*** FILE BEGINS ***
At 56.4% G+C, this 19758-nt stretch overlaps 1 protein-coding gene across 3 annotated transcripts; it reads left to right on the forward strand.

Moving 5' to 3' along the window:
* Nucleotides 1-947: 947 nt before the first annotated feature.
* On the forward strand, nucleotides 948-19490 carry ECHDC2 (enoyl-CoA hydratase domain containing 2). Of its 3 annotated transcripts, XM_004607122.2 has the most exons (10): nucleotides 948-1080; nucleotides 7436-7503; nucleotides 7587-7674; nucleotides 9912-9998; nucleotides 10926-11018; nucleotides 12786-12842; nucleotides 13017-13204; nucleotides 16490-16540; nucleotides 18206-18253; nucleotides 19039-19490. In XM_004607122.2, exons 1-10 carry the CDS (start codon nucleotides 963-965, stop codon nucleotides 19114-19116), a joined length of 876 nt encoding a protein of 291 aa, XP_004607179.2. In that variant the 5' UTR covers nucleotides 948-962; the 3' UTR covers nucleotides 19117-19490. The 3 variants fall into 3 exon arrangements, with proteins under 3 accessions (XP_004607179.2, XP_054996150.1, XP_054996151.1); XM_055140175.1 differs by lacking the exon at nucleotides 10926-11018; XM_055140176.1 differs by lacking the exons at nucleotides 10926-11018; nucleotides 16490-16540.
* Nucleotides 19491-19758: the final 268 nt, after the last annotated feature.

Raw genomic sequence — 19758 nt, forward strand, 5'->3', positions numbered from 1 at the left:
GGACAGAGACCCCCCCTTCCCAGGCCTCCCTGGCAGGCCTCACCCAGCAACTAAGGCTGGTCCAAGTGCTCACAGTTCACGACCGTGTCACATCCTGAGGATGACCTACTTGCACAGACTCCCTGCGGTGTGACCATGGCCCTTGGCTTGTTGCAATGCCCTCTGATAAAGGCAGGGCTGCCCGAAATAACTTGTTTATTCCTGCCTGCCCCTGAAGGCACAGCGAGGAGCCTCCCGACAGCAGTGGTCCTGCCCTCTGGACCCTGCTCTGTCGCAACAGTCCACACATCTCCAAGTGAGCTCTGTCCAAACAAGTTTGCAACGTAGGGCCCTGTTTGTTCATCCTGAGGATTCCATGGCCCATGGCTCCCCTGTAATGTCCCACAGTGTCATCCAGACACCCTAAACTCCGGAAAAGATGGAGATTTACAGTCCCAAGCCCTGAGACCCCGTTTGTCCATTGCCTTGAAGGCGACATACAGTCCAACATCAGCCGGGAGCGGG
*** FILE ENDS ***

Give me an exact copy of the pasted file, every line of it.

At 56.4% G+C, this 19758-nt stretch overlaps 1 protein-coding gene across 3 annotated transcripts; it reads left to right on the forward strand.

Moving 5' to 3' along the window:
* Nucleotides 1-947: 947 nt before the first annotated feature.
* On the forward strand, nucleotides 948-19490 carry ECHDC2 (enoyl-CoA hydratase domain containing 2). Of its 3 annotated transcripts, XM_004607122.2 has the most exons (10): nucleotides 948-1080; nucleotides 7436-7503; nucleotides 7587-7674; nucleotides 9912-9998; nucleotides 10926-11018; nucleotides 12786-12842; nucleotides 13017-13204; nucleotides 16490-16540; nucleotides 18206-18253; nucleotides 19039-19490. In XM_004607122.2, exons 1-10 carry the CDS (start codon nucleotides 963-965, stop codon nucleotides 19114-19116), a joined length of 876 nt encoding a protein of 291 aa, XP_004607179.2. In that variant the 5' UTR covers nucleotides 948-962; the 3' UTR covers nucleotides 19117-19490. The 3 variants fall into 3 exon arrangements, with proteins under 3 accessions (XP_004607179.2, XP_054996150.1, XP_054996151.1); XM_055140175.1 differs by lacking the exon at nucleotides 10926-11018; XM_055140176.1 differs by lacking the exons at nucleotides 10926-11018; nucleotides 16490-16540.
* Nucleotides 19491-19758: the final 268 nt, after the last annotated feature.

Raw genomic sequence — 19758 nt, forward strand, 5'->3', positions numbered from 1 at the left:
GGACAGAGACCCCCCCTTCCCAGGCCTCCCTGGCAGGCCTCACCCAGCAACTAAGGCTGGTCCAAGTGCTCACAGTTCACGACCGTGTCACATCCTGAGGATGACCTACTTGCACAGACTCCCTGCGGTGTGACCATGGCCCTTGGCTTGTTGCAATGCCCTCTGATAAAGGCAGGGCTGCCCGAAATAACTTGTTTATTCCTGCCTGCCCCTGAAGGCACAGCGAGGAGCCTCCCGACAGCAGTGGTCCTGCCCTCTGGACCCTGCTCTGTCGCAACAGTCCACACATCTCCAAGTGAGCTCTGTCCAAACAAGTTTGCAACGTAGGGCCCTGTTTGTTCATCCTGAGGATTCCATGGCCCATGGCTCCCCTGTAATGTCCCACAGTGTCATCCAGACACCCTAAACTCCGGAAAAGATGGAGATTTACAGTCCCAAGCCCTGAGACCCCGTTTGTCCATTGCCTTGAAGGCGACATACAGTCCAACATCAGCCGGGAGCGGG